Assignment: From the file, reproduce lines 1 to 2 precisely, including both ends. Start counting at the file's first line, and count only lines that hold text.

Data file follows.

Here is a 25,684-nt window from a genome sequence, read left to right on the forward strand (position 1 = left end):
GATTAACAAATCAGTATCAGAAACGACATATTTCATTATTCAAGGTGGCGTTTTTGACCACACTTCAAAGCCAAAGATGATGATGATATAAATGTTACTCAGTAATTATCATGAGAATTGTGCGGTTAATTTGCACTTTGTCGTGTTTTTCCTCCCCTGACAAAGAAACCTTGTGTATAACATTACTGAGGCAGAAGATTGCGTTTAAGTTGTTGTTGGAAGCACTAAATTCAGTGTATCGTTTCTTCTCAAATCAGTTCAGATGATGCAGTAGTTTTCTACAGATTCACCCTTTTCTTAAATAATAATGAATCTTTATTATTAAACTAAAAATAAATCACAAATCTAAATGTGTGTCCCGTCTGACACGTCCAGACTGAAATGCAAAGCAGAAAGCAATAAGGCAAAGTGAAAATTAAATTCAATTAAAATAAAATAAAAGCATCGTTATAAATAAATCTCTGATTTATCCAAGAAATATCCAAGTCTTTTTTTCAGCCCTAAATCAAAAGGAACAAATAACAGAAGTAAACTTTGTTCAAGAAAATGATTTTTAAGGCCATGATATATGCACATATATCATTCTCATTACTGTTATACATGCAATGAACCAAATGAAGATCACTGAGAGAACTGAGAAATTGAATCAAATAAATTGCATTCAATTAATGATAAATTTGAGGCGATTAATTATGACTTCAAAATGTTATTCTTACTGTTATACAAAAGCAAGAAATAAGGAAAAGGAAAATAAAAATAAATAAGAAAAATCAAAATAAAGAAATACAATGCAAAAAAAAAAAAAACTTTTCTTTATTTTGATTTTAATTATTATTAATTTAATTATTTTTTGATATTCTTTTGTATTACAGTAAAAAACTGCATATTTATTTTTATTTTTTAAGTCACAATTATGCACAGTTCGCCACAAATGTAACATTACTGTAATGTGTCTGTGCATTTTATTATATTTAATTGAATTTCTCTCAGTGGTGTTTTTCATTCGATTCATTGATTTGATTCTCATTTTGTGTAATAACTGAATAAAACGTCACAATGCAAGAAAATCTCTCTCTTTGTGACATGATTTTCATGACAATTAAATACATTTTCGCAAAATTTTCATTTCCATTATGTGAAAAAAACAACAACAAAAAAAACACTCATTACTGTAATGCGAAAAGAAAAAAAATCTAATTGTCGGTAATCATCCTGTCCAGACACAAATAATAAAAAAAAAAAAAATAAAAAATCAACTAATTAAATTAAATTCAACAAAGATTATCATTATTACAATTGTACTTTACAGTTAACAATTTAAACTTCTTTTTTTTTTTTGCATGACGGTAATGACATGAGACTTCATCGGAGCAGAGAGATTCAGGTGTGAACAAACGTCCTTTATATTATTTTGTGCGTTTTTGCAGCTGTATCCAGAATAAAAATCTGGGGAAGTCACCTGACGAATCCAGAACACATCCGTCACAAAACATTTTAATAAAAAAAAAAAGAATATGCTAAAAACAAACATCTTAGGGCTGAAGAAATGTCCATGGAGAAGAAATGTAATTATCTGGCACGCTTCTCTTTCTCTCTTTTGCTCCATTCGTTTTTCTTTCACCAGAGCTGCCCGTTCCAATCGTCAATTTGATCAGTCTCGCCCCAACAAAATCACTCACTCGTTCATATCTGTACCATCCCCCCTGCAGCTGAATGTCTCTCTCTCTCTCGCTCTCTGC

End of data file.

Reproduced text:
Here is a 25,684-nt window from a genome sequence, read left to right on the forward strand (position 1 = left end):
GATTAACAAATCAGTATCAGAAACGACATATTTCATTATTCAAGGTGGCGTTTTTGACCACACTTCAAAGCCAAAGATGATGATGATATAAATGTTACTCAGTAATTATCATGAGAATTGTGCGGTTAATTTGCACTTTGTCGTGTTTTTCCTCCCCTGACAAAGAAACCTTGTGTATAACATTACTGAGGCAGAAGATTGCGTTTAAGTTGTTGTTGGAAGCACTAAATTCAGTGTATCGTTTCTTCTCAAATCAGTTCAGATGATGCAGTAGTTTTCTACAGATTCACCCTTTTCTTAAATAATAATGAATCTTTATTATTAAACTAAAAATAAATCACAAATCTAAATGTGTGTCCCGTCTGACACGTCCAGACTGAAATGCAAAGCAGAAAGCAATAAGGCAAAGTGAAAATTAAATTCAATTAAAATAAAATAAAAGCATCGTTATAAATAAATCTCTGATTTATCCAAGAAATATCCAAGTCTTTTTTTCAGCCCTAAATCAAAAGGAACAAATAACAGAAGTAAACTTTGTTCAAGAAAATGATTTTTAAGGCCATGATATATGCACATATATCATTCTCATTACTGTTATACATGCAATGAACCAAATGAAGATCACTGAGAGAACTGAGAAATTGAATCAAATAAATTGCATTCAATTAATGATAAATTTGAGGCGATTAATTATGACTTCAAAATGTTATTCTTACTGTTATACAAAAGCAAGAAATAAGGAAAAGGAAAATAAAAATAAATAAGAAAAATCAAAATAAAGAAATACAATGCAAAAAAAAAAAAAACTTTTCTTTATTTTGATTTTAATTATTATTAATTTAATTATTTTTTGATATTCTTTTGTATTACAGTAAAAAACTGCATATTTATTTTTATTTTTTAAGTCACAATTATGCACAGTTCGCCACAAATGTAACATTACTGTAATGTGTCTGTGCATTTTATTATATTTAATTGAATTTCTCTCAGTGGTGTTTTTCATTCGATTCATTGATTTGATTCTCATTTTGTGTAATAACTGAATAAAACGTCACAATGCAAGAAAATCTCTCTCTTTGTGACATGATTTTCATGACAATTAAATACATTTTCGCAAAATTTTCATTTCCATTATGTGAAAAAAACAACAACAAAAAAAACACTCATTACTGTAATGCGAAAAGAAAAAAAATCTAATTGTCGGTAATCATCCTGTCCAGACACAAATAATAAAAAAAAAAAAAATAAAAAATCAACTAATTAAATTAAATTCAACAAAGATTATCATTATTACAATTGTACTTTACAGTTAACAATTTAAACTTCTTTTTTTTTTTTGCATGACGGTAATGACATGAGACTTCATCGGAGCAGAGAGATTCAGGTGTGAACAAACGTCCTTTATATTATTTTGTGCGTTTTTGCAGCTGTATCCAGAATAAAAATCTGGGGAAGTCACCTGACGAATCCAGAACACATCCGTCACAAAACATTTTAATAAAAAAAAAAAGAATATGCTAAAAACAAACATCTTAGGGCTGAAGAAATGTCCATGGAGAAGAAATGTAATTATCTGGCACGCTTCTCTTTCTCTCTTTTGCTCCATTCGTTTTTCTTTCACCAGAGCTGCCCGTTCCAATCGTCAATTTGATCAGTCTCGCCCCAACAAAATCACTCACTCGTTCATATCTGTACCATCCCCCCTGCAGCTGAATGTCTCTCTCTCTCTCGCTCTCTGC